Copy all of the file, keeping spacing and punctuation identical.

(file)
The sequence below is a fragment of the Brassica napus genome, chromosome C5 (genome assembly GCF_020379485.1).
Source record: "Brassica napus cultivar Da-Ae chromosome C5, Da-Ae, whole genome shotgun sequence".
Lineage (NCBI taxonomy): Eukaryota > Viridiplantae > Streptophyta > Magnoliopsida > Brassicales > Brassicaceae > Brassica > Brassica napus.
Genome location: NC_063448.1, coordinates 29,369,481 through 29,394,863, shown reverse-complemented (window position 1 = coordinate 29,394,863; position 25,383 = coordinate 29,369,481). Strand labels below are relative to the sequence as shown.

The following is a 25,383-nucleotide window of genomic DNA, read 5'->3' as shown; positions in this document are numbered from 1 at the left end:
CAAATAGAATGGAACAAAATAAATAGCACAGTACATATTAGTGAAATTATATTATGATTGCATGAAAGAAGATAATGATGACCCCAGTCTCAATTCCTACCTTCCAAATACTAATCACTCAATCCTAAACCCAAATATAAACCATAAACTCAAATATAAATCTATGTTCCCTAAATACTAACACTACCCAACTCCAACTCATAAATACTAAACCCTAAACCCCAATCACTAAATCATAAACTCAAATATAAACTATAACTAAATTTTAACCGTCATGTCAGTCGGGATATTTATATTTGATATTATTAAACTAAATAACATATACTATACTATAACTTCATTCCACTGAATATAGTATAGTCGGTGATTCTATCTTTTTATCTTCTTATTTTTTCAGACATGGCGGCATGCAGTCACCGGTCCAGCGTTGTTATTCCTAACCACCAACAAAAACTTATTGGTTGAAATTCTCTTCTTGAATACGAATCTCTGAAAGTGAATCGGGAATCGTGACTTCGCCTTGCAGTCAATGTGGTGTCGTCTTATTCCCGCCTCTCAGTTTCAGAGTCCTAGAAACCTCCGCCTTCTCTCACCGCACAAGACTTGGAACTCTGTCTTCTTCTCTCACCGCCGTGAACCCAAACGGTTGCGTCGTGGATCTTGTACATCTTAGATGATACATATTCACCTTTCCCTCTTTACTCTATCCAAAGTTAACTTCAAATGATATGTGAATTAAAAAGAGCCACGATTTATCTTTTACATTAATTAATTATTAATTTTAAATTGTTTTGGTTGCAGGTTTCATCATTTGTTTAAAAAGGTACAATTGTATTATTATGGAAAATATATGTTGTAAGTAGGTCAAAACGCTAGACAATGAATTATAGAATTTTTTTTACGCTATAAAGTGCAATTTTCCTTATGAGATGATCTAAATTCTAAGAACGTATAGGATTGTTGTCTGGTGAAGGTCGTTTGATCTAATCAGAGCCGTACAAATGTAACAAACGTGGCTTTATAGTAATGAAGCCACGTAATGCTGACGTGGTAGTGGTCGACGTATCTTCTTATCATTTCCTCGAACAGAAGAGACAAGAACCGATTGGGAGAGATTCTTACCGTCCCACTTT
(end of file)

The sequence below is a fragment of the Brassica napus genome, chromosome C5 (genome assembly GCF_020379485.1).
Source record: "Brassica napus cultivar Da-Ae chromosome C5, Da-Ae, whole genome shotgun sequence".
Lineage (NCBI taxonomy): Eukaryota > Viridiplantae > Streptophyta > Magnoliopsida > Brassicales > Brassicaceae > Brassica > Brassica napus.
Genome location: NC_063448.1, coordinates 29,369,481 through 29,394,863, shown reverse-complemented (window position 1 = coordinate 29,394,863; position 25,383 = coordinate 29,369,481). Strand labels below are relative to the sequence as shown.

The following is a 25,383-nucleotide window of genomic DNA, read 5'->3' as shown; positions in this document are numbered from 1 at the left end:
CAAATAGAATGGAACAAAATAAATAGCACAGTACATATTAGTGAAATTATATTATGATTGCATGAAAGAAGATAATGATGACCCCAGTCTCAATTCCTACCTTCCAAATACTAATCACTCAATCCTAAACCCAAATATAAACCATAAACTCAAATATAAATCTATGTTCCCTAAATACTAACACTACCCAACTCCAACTCATAAATACTAAACCCTAAACCCCAATCACTAAATCATAAACTCAAATATAAACTATAACTAAATTTTAACCGTCATGTCAGTCGGGATATTTATATTTGATATTATTAAACTAAATAACATATACTATACTATAACTTCATTCCACTGAATATAGTATAGTCGGTGATTCTATCTTTTTATCTTCTTATTTTTTCAGACATGGCGGCATGCAGTCACCGGTCCAGCGTTGTTATTCCTAACCACCAACAAAAACTTATTGGTTGAAATTCTCTTCTTGAATACGAATCTCTGAAAGTGAATCGGGAATCGTGACTTCGCCTTGCAGTCAATGTGGTGTCGTCTTATTCCCGCCTCTCAGTTTCAGAGTCCTAGAAACCTCCGCCTTCTCTCACCGCACAAGACTTGGAACTCTGTCTTCTTCTCTCACCGCCGTGAACCCAAACGGTTGCGTCGTGGATCTTGTACATCTTAGATGATACATATTCACCTTTCCCTCTTTACTCTATCCAAAGTTAACTTCAAATGATATGTGAATTAAAAAGAGCCACGATTTATCTTTTACATTAATTAATTATTAATTTTAAATTGTTTTGGTTGCAGGTTTCATCATTTGTTTAAAAAGGTACAATTGTATTATTATGGAAAATATATGTTGTAAGTAGGTCAAAACGCTAGACAATGAATTATAGAATTTTTTTTACGCTATAAAGTGCAATTTTCCTTATGAGATGATCTAAATTCTAAGAACGTATAGGATTGTTGTCTGGTGAAGGTCGTTTGATCTAATCAGAGCCGTACAAATGTAACAAACGTGGCTTTATAGTAATGAAGCCACGTAATGCTGACGTGGTAGTGGTCGACGTATCTTCTTATCATTTCCTCGAACAGAAGAGACAAGAACCGATTGGGAGAGATTCTTACCGTCCCACTTT